Which green and amber-list countries can we actually travel to?

Yesterday it was announced that fully vaccinated people could forego isolation when returning from amber countries, but what places will even let us in?

Which green and amber-list countries can we actually travel to?
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From the 19th of July, Brits who have had both of their COVID jabs will be able to skip the 10-day self-isolation when returning from amber-listed countries.

Under the new rules, those returning from amber-list destinations will still have to undergo a PCR test three days before and two days after returning, but not on day eight. Children under 18 and those involved in clinical COVID trials will also not have to self-isolate.

However, Brits who haven’t had both vaccines will still need to abide by the current rules and self-isolate for at least ten days and produce three COVID tests.

To coincide with the new soon-to-be-active travel regulations, the government has also dropped the advice indicating Brits should not travel to amber-list countries.

The news sparked many hopes of sunny European getaways, but many destinations will still require Britons to quarantine upon arrival...If they even let us in at all.

Which green-list countries can Brits travel to?

Green-list spots don’t require any quarantine upon return and are deemed the safest destinations for coronavirus risk.

Green-list countries that are open to Brits include:

  • Anguilla
  • Antigua and Barbuda
  • Barbados
  • Bermuda
  • British Antarctic Territory
  • British Indian Ocean Territory
  • The British Virgin Islands
  • Brunei
  • Cayman Islands
  • Dominica
  • Falkland Islands
  • Faroe Islands
  • Grenada
  • Israel and Jerusalem
  • Montserrat
  • Pitcairn, Henderson, Ducie and Oeno Islands
  • South Georgia and the South Sandwich Islands
  • St Helena, Ascension and Tristan da Cunha
  • Turks and Caicos Islands

The Balearic Islands and Gibraltar are also open to UK residents provided they provide negative coronavirus tests upon arrival and at the required time frames.

Iceland and Madeira will also accept UK tourists. However, those wishing to enter the countries will need to provide proof of vaccination at least 15 days before travel or an antibody test indicating the traveller has recovered from the virus and has a level of immunity.

On the other hand, Malta will only accept fully vaccinated travellers who completed their jabs 14 days before entry.

Green-list countries that UK residents are unlikely to gain entry to are Australia, New Zealand and Singapore, which only allow access to residents and citizens.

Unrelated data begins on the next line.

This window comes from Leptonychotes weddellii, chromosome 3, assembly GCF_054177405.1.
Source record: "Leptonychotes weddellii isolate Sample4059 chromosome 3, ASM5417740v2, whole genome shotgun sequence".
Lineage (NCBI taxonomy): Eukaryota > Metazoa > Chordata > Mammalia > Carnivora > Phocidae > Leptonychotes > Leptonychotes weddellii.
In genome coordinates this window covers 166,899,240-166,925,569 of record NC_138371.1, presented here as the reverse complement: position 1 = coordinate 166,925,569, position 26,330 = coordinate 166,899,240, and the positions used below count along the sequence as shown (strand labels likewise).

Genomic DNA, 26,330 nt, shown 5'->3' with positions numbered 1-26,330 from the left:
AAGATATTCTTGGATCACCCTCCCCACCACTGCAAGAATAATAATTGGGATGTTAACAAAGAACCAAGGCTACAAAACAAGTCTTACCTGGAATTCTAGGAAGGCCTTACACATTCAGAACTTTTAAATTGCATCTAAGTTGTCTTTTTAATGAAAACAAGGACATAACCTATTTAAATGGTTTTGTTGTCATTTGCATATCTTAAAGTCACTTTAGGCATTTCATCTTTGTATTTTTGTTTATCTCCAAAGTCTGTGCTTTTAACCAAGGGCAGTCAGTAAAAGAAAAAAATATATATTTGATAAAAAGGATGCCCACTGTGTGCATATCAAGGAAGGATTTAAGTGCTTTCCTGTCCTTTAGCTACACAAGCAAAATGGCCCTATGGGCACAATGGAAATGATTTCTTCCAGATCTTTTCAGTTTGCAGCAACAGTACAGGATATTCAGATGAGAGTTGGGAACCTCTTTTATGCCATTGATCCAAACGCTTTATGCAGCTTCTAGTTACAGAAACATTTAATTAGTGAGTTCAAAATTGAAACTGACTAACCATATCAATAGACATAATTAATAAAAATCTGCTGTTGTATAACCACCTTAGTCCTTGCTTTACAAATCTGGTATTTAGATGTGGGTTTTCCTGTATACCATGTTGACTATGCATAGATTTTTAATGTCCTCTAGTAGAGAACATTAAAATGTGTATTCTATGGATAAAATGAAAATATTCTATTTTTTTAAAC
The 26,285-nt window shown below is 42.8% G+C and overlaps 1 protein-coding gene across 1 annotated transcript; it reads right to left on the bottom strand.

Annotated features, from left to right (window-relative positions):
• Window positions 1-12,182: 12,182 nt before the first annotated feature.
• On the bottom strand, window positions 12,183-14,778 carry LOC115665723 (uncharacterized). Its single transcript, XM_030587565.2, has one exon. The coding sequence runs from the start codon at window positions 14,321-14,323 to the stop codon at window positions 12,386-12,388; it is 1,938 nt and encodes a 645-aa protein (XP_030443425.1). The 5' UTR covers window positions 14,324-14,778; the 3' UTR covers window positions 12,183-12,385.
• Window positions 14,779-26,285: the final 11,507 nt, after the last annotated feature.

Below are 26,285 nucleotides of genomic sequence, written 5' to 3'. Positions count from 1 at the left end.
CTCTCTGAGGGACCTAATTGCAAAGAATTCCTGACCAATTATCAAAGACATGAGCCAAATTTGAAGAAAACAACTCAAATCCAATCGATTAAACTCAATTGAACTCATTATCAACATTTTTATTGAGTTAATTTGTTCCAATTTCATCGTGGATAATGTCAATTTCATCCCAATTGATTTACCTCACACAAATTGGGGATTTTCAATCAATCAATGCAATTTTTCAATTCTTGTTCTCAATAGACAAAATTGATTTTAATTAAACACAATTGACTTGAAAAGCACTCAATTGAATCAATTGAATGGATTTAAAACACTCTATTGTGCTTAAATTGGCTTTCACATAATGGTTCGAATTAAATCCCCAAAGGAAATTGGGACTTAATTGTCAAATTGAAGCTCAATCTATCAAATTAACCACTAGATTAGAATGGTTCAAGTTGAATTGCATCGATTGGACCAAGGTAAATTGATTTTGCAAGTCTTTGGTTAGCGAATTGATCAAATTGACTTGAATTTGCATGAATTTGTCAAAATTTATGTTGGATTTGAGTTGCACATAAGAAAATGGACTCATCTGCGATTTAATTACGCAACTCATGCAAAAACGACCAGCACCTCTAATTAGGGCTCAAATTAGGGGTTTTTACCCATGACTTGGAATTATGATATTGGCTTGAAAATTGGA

What amber-list countries can Brits travel to?

Most of the UK’s favourite holiday spots have been placed on the amber list.But with advice to stay home coming to an end, many Brits will be itching to go on their once, twice, three times delayed vacations.

Here are the amber-list countries most likely to accept British tourists:

  • Croatia
  • Cyprus
  • France
  • Greece
  • Mexico
  • Spain

These destinations are all open to UK travellers but will require at least a negative COVID test before arrival or proof of vaccination. Some destinations may also require travellers to undertake tests at the airport or some days after their arrival or even sign a health declaration.

Mainland Portugal and Saudi Arabia will also accept British tourists. However, those who aren’t fully vaccinated will need to quarantine for at least 14 days upon their arrival.

The Bahamas is also open to British holidaymakers, provided they are fully vaccinated or can offer a negative COVID test taken within five days before arrival. However, to enter, travellers will also need a special health visa and specific health insurance. They will also need to undergo an antigen test and complete daily health questionnaires.

To enter Italy, Brits will need to provide a negative PCR or antigen test taken within 48 hours before arrival. Still, they will also need to self-isolate for five days and then test negative again to be released.

Countries such as Belgium, Canada, China, Indonesia, Thailand and the United States have all closed their borders to UK travellers, or flights have been suspended from the UK. Sadly, this means there won’t be any exciting trips to Bali for 2021